Everything You Wanted To Know About the Strongman Paul Anderson

Everything You Wanted To Know About the Strongman Paul Anderson

Paul Anderson was a weightlifter, powerlifter and strongman. He took gold at the Olympic Games and was also a world Olympic weightlifting champion and a two-time national Olympic weightlifting champion. He was a pioneer in the world of powerlifting and was a major player in helping powerlifting to become a recognized competitive sport.

Name: Paul Edward Anderson
Born: 17 October 1932
Died: 15 August 1994
Sports: Olympic weightlifting, powerlifting, strongman

Paul Edward Anderson was born in Toccoa, Georgia. He was the only child of his parents Robert Andrson and Ethel Bennett. He had dreams of playing on the Toccoa High School Football Team, and he started lifting weights in order to increase his chances of getting a place on the team. His efforts were successful, and he became a first-team blocking back.

His early foray into weight training was using weights that his father had made for him out of concrete. He went on to earn a football scholarship at Furman University and played there for one year before he moved to Tennessee with his parents. It was while in Elizabethton, Tennessee, that he met Bob Peeples, a weightlifter who took him under his wing and helped to shape his squat training.

While Paul Anderson's success in weight training came decades ago, his numbers are impressive even today. He had a 440lb clean and jerk and a 930lb squat according to official statistics. His unofficial numbers are even more incredible, with a 628lb bench press cropping up in many reports.

A Teen Full of Potential

According to a report written in Iron Man Magazine, he met Bob Peeples in 1952 after wandering into Peeples' weight room. At the age of just 19, he went up to the rack and squatted 550lbs, in regular shoes, with no wraps, and no warm-up. That's just 25lbs less than the world record at the time, and he did so as if it were no special feat at all. Peeples immediately recognized the potential of this young man and took him under his wing. By the age of 20, Paul had entered his first formal strength competition, squatting 605, 635 and then 650lbs, resoundingly defeating the 30-year-old world record for the squat.

It was only a matter of time before he went to the Olympic Games and then set his sights on other disciplines.

A Career Plagued By Injuries

As with so many high-level athletes, Paul's career was derailed by many injuries. In 1954 he suffered a hip injury from attempting to pull a safe that had frozen to the ground (the safe weighed 3500lb), and he broke his wrist while attempting to break a world record. He was also involved in a car accident and suffered multiple broken ribs.

Paul did not let any of this affect his training. He rebuilt the cast on his arm using steel supports and rods so that he could continue to train. He made do with 55-gallon drums that were filled with concrete, or large iron wheels so that he could train even when he did not have access to weights. He did not subscribe to the training methodologies of the day, and instead simply focused on volume training.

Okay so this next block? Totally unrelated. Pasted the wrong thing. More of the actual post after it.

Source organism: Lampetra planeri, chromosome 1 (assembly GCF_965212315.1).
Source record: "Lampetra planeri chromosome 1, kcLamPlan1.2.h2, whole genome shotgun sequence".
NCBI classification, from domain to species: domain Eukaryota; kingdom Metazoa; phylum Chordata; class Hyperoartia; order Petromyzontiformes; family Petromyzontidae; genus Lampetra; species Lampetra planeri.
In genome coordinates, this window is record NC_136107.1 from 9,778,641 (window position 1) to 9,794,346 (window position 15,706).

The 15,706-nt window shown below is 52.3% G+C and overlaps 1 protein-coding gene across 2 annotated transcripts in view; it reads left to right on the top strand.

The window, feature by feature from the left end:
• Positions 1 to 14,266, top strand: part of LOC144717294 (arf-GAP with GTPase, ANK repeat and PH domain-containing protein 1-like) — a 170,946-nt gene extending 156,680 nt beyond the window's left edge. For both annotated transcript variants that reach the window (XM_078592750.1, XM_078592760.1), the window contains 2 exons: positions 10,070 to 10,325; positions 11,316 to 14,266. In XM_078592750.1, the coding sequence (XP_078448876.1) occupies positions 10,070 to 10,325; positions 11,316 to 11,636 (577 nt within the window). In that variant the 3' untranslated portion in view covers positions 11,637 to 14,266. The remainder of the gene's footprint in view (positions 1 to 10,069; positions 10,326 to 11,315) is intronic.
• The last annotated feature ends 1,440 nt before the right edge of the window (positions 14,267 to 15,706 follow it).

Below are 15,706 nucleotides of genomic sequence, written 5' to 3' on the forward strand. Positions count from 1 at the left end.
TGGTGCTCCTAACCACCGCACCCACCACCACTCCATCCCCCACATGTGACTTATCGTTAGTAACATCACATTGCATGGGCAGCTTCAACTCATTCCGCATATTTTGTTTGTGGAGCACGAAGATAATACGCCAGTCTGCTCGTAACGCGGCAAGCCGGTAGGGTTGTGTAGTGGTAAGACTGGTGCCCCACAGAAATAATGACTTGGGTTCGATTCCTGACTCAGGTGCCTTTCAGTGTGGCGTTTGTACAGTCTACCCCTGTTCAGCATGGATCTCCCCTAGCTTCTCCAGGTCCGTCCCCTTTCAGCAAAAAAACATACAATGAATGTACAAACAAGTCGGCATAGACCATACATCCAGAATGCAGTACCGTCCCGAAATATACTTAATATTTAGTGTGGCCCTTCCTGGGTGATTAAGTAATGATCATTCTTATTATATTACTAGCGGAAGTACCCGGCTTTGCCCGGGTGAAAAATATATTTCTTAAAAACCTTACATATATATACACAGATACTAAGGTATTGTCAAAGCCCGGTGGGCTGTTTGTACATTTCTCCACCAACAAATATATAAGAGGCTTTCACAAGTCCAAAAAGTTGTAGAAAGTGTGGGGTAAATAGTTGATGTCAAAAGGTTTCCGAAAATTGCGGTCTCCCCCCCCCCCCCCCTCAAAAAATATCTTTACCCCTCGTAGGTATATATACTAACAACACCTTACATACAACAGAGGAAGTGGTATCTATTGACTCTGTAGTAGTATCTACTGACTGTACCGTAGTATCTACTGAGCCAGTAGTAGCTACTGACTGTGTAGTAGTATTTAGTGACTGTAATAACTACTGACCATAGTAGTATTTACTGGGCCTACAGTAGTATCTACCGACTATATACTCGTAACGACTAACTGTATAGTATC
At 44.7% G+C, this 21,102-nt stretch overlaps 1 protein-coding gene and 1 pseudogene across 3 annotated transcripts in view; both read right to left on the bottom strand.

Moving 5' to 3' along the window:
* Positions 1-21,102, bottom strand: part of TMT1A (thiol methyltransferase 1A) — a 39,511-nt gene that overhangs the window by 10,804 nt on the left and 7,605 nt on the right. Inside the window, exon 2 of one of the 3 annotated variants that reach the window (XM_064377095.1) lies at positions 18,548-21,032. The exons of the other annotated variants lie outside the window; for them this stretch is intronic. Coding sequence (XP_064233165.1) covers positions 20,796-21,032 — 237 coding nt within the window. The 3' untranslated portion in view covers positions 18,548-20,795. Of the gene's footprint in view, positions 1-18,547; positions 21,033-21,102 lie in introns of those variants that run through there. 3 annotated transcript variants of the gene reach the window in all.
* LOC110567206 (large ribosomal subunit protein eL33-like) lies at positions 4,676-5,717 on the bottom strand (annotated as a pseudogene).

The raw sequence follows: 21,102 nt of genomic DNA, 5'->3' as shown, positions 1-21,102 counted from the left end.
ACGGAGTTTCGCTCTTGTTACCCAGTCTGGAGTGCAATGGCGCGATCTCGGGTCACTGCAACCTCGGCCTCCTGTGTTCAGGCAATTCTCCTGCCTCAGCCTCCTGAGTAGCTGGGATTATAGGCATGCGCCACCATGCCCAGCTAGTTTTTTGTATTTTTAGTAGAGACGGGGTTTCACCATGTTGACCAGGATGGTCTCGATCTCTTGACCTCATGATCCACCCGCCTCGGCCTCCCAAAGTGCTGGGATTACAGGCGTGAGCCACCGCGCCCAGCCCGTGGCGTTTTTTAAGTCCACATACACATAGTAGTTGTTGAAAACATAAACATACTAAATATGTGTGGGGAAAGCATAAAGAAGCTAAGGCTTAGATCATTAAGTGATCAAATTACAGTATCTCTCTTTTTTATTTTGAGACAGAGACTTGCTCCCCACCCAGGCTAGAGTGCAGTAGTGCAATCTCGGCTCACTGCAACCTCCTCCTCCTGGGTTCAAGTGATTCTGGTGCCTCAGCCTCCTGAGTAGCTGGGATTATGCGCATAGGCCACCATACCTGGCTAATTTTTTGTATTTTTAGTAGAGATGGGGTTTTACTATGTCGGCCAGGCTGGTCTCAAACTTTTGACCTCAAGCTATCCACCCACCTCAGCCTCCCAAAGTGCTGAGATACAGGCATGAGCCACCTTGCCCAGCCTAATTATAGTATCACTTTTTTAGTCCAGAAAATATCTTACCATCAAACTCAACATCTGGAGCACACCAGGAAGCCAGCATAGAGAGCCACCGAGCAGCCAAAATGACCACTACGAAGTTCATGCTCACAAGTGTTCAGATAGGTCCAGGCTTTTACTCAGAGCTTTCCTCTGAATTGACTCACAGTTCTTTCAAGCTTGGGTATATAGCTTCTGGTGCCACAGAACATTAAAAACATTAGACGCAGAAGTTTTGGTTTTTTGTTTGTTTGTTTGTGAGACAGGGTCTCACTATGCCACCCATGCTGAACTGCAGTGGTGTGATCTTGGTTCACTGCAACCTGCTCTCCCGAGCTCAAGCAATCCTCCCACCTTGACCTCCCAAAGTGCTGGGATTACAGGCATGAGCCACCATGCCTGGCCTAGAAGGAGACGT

One of his key training methods was to do high volumes of squats every other day. The strategy worked and has become a popular training method today.

Anderson took part in the 1956 Olympics, which were held in Melbourne. He entered the 90kg+ category and won gold in weightlifting in spite of suffering from a high fever and an inner ear infection. The event was not an easy one for him. He was so far behind his main rival that on the final of the three required lifts he needed a 413.5lb clean and jerk, which was an Olympic Record, to earn the gold. He had three tries, and on the first two attempts, he failed. For the third, he called upon God for help, and managed to complete the lift, making what is considered to be one of the greatest Olympic Weightlifting comebacks in the history of the sport.

Controversial Records

In 1957, he was entered into the Guinness Book of World Records for the 'Greatest lift'. The report claimed that he lifted 6,270lbs in a back lift (lifting weight off trestles). He weighed 364lb at the time. The entry was controversial, however, and Guinness removed it from the Book of World Records, citing that there were insufficient witnesses.

Whether the back lift claims are to be believed or not, Paul's other lifts are certainly impressive.

After doing all he could in amateur sport, he went to professional sports and used the funds he raised in order to support the founding of the Paul Anderson Youth Home. The decision to 'go professional' is an interesting one because it disqualified him from taking part in the 1960 Olympics.

Paul also claimed a 1,200lb back squat, a claim that is controversial because it was double what even the strongest men of the day were lifting. Anderson offered a cash prize to anyone who could equal his lift, which adds some legitimacy to his claims that the amount he was lifting was significantly more than even the next strongest man. However, it is highly unlikely that he was lifting, for reps, an amount that no man has since been able to get close to even doing for a single lift.

A Pioneer in Sport

Regardless of whether his controversial 'stage show' lifts were real or not. His athletic achievements at sanctioned competitions are unquestionable and are impressive even today, let alone for more than 60 years ago.

Paul Anderson's work lives on now in the popularity of powerlifting, as well as in the existence of the Paul Anderson Youth home that works with disadvantaged young people who are at risk of incarceration.

Paul's life was cut short because of Bright's disease, a kidney disorder that he suffered from as a child. He continued to have kidney problems later in life, and it was complications from a kidney disorder that eventually claimed his life in 1996.

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